I might be a supporter of statistical analysis in hockey but one stat that I never use is plus-minus. My opinion is that it isn’t very useful and doesn’t provide much value for evaluating players. The reason I say this is because it’s a stat that’s largely derived on luck and how good a player’s teammates are. Charging a player with a positive or negative rating whenever they are on ice for a goal is basically assuming that they did something to contribute to a goal being scored for or against their team. A player could do absolutely nothing to contribute to the play still have his plus/minus rating affected. His plus/minus rating would also be affected even if the goal scored is a complete fluke and the fault of the goaltender.
Luck and randomness is something that occurs in just about every hockey game and goals for/against is usually where it is seen the most. Thus why plus/minus is a bad stat to use when judging a player. All it really tells you is what kind of teammates he played with and how good or bad the team around him was. If you were to look at the players with the worst plus/minus ratings in a given year, you will probably notice that they are mostly skaters who play a lot of minutes on bad teams. It’s also more likely to be a players who are relied on to play the majority of the tougher minutes, unless it’s Jack Johnson then he’s going to look bad no matter what. Someone who plays on a team with bad goaltending is also subject to have a lower plus/minus rating than others and vice versa. The overall point here is that plus/minus really doesn’t tell you much about how a player performs, which is why I tend to favor shot and possession based metrics instead.
There is definitely something that can be drawn from looking at goals against data, though because not every goal a player is on ice for is the fault of the goalie. This is especially true with the Hurricanes, who were a very weak defensive team this season. Charging every single player with a negative rating because they were on ice for a goal is a bit ridiculous but another option would be to penalize the player who was at fault for the goal. Miscues and defensive breakdowns happen all the time and there are usually a couple players who are at fault for it. There may have been a bad turnover, a defenseman may have forgot to tie up his man in front of the net or a forward may have been caught wandering in the defensive zone and allowed an opposing player to sneak in. Those are usually the kind of mistakes that lead to goals against and they are the fault of more than just a goaltender.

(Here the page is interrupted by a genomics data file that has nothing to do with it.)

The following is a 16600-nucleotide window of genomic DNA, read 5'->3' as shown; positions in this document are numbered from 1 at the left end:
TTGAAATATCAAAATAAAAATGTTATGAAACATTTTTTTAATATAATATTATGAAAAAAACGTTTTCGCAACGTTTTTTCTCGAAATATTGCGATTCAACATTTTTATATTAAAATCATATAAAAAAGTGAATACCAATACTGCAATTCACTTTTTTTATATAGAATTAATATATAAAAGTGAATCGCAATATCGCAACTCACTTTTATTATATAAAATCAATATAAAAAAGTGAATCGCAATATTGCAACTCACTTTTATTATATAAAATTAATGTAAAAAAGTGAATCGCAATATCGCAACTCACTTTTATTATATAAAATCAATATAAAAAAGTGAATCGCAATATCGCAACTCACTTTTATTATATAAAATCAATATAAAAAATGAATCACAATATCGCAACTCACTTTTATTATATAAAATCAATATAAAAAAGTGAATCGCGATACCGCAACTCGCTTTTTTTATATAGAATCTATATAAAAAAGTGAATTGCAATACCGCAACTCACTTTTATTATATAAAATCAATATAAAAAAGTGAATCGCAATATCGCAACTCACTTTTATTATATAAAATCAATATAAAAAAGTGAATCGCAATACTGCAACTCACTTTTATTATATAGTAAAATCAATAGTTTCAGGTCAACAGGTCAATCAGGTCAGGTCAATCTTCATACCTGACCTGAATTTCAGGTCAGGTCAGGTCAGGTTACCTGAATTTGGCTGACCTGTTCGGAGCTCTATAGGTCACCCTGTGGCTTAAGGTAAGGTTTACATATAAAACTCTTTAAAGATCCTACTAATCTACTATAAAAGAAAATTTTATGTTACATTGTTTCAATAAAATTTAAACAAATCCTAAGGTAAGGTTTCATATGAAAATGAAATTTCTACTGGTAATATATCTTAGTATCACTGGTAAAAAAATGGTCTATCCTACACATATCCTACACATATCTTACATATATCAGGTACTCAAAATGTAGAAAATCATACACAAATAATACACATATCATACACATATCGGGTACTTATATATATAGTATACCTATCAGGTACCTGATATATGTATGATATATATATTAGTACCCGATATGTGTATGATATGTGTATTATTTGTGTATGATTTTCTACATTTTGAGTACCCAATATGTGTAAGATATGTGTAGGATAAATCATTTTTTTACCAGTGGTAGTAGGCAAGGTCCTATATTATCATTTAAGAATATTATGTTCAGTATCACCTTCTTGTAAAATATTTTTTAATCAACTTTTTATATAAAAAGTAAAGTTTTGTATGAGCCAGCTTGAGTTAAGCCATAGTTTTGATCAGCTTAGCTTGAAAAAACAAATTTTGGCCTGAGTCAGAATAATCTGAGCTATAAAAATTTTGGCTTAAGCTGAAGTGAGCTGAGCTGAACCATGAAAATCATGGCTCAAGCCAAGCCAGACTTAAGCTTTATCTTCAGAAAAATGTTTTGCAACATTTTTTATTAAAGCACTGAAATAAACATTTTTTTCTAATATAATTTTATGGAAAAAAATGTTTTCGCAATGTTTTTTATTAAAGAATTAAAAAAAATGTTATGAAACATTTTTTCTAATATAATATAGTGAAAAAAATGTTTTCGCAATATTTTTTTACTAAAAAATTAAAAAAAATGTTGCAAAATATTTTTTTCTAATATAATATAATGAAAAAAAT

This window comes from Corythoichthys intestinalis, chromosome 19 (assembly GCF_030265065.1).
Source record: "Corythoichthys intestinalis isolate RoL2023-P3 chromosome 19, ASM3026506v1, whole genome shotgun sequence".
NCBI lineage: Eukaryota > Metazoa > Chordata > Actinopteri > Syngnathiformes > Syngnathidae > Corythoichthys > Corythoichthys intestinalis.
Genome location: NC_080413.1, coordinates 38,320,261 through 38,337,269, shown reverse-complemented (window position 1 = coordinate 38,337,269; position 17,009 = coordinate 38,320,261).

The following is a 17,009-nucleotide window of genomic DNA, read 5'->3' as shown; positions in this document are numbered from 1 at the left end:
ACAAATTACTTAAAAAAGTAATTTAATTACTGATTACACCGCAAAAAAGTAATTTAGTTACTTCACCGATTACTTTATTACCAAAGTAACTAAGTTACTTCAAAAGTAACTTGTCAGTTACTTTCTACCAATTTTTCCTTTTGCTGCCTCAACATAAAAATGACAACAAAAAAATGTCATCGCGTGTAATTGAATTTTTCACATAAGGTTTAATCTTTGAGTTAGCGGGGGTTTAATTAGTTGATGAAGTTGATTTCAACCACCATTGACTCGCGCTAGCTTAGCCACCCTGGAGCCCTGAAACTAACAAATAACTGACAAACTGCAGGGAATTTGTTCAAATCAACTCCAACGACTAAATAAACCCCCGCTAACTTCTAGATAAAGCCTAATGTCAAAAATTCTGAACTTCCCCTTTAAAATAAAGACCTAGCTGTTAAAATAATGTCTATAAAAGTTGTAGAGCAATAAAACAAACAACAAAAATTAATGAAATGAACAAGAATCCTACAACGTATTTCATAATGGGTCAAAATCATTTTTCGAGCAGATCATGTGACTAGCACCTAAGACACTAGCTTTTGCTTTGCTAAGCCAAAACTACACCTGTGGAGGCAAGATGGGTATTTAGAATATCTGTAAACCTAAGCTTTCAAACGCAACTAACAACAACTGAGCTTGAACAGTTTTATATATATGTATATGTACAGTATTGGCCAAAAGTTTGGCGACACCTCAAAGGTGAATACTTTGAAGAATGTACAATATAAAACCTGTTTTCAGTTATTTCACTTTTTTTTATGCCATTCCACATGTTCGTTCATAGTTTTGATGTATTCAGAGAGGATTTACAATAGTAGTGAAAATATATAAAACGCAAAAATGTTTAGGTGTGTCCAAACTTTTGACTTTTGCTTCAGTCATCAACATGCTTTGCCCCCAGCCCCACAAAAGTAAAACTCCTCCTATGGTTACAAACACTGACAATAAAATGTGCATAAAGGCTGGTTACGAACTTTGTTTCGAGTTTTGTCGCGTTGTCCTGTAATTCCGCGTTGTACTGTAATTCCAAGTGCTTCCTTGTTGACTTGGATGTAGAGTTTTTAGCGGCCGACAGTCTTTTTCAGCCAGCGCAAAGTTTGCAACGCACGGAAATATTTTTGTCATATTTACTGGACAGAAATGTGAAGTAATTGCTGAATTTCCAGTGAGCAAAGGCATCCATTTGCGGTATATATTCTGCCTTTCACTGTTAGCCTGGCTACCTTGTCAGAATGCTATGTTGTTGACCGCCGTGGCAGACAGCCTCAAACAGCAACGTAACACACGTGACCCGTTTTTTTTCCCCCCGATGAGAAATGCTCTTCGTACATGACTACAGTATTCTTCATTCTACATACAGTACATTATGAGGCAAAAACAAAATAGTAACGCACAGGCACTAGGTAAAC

Instead of penalizing every player who was on ice for the goal, a more sensible thing to do would be to charge the player(s) who made the mistake that led to a goal with an "error." David Staples of the Edmonton Journal has done this with the Oilers players in recent years and his general rule of thumb with it is that a player who makes a defensive mistake in a scoring sequence is charged with an error. I did this last year with the Hurricanes defense and will do it again this year, only with every Carolina player instead of just the defense. I’ve also made a few changes from Staples’ method. Instead of using a total error percentage from every goal that a player was on ice for, I separated them by game state.